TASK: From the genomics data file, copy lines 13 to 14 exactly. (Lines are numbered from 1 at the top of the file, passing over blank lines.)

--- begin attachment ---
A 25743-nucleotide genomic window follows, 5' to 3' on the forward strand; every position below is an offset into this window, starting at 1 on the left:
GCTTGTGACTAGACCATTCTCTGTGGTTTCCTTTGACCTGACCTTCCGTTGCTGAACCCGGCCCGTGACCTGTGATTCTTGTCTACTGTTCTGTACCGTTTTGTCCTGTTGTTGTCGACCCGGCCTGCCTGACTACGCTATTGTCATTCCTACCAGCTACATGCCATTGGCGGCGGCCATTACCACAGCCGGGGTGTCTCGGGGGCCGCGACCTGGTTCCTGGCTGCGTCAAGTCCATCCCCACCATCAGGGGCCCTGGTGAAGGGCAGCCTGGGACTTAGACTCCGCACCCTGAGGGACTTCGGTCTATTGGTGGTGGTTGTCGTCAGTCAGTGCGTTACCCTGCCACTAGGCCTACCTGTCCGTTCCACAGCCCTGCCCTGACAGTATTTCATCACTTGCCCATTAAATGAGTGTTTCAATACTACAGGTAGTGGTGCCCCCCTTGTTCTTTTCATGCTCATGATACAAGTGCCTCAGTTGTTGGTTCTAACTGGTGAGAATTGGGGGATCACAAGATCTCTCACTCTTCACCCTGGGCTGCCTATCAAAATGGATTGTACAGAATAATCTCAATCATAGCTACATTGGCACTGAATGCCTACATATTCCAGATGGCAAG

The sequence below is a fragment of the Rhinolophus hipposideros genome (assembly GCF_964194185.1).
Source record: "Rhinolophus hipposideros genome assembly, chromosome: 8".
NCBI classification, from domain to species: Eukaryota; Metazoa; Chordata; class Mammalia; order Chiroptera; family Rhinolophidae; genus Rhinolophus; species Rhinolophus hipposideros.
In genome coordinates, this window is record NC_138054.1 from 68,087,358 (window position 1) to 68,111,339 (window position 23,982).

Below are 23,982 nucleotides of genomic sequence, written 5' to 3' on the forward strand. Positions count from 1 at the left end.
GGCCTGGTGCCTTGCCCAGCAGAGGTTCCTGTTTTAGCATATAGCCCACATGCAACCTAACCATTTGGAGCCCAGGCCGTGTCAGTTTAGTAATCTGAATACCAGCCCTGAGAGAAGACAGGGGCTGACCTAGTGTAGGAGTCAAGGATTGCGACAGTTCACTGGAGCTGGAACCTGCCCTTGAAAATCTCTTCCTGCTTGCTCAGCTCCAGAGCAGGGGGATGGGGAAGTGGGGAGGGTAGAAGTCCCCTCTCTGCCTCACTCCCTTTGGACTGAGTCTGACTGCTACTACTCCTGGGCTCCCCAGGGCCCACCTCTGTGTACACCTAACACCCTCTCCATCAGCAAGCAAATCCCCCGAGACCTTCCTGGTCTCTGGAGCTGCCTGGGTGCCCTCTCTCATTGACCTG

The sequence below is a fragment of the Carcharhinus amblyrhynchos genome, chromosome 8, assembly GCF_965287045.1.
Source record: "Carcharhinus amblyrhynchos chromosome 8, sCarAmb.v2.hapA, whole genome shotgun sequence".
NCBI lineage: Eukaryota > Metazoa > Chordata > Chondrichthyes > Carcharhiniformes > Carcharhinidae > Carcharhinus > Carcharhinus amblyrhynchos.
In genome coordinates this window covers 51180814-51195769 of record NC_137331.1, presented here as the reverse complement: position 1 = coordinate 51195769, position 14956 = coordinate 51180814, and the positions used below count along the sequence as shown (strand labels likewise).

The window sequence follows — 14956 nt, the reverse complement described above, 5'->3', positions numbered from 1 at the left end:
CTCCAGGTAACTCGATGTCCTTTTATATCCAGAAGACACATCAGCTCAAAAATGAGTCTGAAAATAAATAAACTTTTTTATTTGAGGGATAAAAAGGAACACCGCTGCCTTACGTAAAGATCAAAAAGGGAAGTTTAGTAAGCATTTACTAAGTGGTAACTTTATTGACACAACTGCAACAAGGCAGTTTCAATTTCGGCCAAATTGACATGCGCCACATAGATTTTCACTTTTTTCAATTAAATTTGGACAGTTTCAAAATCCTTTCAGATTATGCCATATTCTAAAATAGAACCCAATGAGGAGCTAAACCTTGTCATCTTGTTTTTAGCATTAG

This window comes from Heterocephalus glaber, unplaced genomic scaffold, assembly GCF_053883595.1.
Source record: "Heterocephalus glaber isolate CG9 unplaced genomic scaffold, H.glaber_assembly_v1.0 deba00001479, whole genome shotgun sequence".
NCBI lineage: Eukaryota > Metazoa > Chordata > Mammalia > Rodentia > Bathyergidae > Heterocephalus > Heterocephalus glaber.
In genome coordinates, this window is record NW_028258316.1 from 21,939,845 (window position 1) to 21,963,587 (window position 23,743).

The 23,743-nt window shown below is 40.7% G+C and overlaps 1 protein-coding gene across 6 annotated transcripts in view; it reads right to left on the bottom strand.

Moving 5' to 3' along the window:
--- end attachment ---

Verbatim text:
The window sequence follows — 14956 nt, the reverse complement described above, 5'->3', positions numbered from 1 at the left end:
CTCCAGGTAACTCGATGTCCTTTTATATCCAGAAGACACATCAGCTCAAAAATGAGTCTGAAAATAAATAAACTTTTTTATTTGAGGGATAAAAAGGAACACCGCTGCCTTACGTAAAGATCAAAAAGGGAAGTTTAGTAAGCATTTACTAAGTGGTAACTTTATTGACACAACTGCAACAAGGCAGTTTCAATTTCGGCCAAATTGACATGCGCCACATAGATTTTCACTTTTTTCAATTAAATTTGGACAGTTTCAAAATCCTTTCAGATTATGCCATATTCTAAAATAGAACCCAATGAGGAGCTAAACCTTGTCATCTTGTTTTTAGCATTAG